Man handed 5½-year prison term for scamming Asashoryu


A 78-year-old Japanese businessman was sentenced to 5½ years in prison Friday for swindling former Mongolian yokozuna Asashoryu out of $1.1 million.

Takeo Kikuchi conspired with an associate in 2009 to cheat the then-champion, whose real name is Dolgorsuren Dagvadorj, by saying they needed the money to help develop projects in Mongolia, the Tokyo District Court said.

Kikuchi and Takaharu Kumada, 65, told the wrestler they had gold ingots abroad and wanted to melt and cash them in before investing in Mongolia, presiding judge Yukihiko Imasaki said. Kumada has been tried separately on the same charges and is awaiting sentencing.

Dagvadorj handed them about ¥100 million after they asked him to help pay an overdue storage fee for the gold.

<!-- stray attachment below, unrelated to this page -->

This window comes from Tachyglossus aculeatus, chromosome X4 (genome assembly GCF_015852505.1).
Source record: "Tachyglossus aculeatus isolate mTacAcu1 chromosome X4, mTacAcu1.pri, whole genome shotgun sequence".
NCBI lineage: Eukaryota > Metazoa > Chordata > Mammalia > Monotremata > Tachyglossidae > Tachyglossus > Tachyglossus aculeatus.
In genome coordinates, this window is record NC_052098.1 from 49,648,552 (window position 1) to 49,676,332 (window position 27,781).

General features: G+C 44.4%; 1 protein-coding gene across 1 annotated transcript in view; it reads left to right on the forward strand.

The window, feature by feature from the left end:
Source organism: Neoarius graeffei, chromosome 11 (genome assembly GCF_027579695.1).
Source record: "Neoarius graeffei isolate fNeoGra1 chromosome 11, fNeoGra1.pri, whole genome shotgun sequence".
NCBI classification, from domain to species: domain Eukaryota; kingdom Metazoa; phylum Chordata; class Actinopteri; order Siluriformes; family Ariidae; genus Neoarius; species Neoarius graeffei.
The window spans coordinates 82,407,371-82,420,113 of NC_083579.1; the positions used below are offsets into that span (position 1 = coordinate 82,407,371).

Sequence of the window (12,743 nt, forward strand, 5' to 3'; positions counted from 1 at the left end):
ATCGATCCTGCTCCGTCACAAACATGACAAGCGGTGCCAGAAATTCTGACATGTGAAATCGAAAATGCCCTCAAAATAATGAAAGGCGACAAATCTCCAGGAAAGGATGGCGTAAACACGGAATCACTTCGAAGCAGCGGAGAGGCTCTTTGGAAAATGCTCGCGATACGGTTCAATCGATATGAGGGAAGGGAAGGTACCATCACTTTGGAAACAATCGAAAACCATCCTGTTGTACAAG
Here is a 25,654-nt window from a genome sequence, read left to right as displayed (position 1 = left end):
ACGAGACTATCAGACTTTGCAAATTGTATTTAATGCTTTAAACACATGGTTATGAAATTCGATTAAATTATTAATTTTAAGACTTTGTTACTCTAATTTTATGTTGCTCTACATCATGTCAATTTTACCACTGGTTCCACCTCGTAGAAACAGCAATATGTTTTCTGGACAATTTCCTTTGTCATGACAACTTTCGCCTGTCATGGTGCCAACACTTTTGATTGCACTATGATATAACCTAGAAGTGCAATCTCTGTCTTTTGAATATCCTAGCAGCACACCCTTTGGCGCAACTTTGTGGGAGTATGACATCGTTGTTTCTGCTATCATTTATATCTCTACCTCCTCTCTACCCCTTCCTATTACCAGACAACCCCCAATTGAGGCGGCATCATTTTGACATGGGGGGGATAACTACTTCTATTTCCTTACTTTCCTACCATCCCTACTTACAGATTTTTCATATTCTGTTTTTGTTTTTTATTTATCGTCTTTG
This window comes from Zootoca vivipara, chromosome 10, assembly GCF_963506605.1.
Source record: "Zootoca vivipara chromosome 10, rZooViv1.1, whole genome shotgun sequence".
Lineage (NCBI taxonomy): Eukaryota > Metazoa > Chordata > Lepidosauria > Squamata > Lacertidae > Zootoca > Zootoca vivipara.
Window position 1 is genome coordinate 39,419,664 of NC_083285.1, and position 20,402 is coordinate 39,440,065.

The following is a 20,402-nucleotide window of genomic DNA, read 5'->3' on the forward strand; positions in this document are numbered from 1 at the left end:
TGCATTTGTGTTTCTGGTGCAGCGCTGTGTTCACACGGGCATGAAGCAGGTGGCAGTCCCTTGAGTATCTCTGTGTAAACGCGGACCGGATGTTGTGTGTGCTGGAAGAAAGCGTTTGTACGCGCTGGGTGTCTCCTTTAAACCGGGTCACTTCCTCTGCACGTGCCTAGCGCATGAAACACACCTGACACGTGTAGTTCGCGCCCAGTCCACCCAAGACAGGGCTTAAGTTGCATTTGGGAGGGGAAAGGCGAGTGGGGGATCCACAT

“What the defendants told him (Dagvadorj) were all false,” the judge said.

“We cannot help but sympathize with him as the defendants took advantage of his feelings for his country although he was so naive as to respond to such a suspicious proposition,” he said.

Dagvadorj retired from competition in 2010 after winning 25 tournaments as the third-most successful wrestler in sumo history while raising some eyebrows for making comments and behavior which were seen as too abrasive for a sumo champion.

Now 32, he is a leading entrepreneur and personality in his home country.